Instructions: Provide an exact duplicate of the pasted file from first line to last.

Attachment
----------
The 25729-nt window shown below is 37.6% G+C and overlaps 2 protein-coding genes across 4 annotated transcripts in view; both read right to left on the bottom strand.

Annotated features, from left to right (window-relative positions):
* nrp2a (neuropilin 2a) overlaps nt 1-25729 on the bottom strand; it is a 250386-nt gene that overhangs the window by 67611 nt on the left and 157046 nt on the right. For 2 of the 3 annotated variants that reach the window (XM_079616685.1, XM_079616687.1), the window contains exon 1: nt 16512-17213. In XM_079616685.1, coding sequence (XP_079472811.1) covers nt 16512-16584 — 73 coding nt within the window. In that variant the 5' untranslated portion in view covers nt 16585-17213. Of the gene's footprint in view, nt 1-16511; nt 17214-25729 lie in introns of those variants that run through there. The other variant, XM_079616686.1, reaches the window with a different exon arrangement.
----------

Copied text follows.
The 25729-nt window shown below is 37.6% G+C and overlaps 2 protein-coding genes across 4 annotated transcripts in view; both read right to left on the bottom strand.

Annotated features, from left to right (window-relative positions):
* nrp2a (neuropilin 2a) overlaps nt 1-25729 on the bottom strand; it is a 250386-nt gene that overhangs the window by 67611 nt on the left and 157046 nt on the right. For 2 of the 3 annotated variants that reach the window (XM_079616685.1, XM_079616687.1), the window contains exon 1: nt 16512-17213. In XM_079616685.1, coding sequence (XP_079472811.1) covers nt 16512-16584 — 73 coding nt within the window. In that variant the 5' untranslated portion in view covers nt 16585-17213. Of the gene's footprint in view, nt 1-16511; nt 17214-25729 lie in introns of those variants that run through there. The other variant, XM_079616686.1, reaches the window with a different exon arrangement.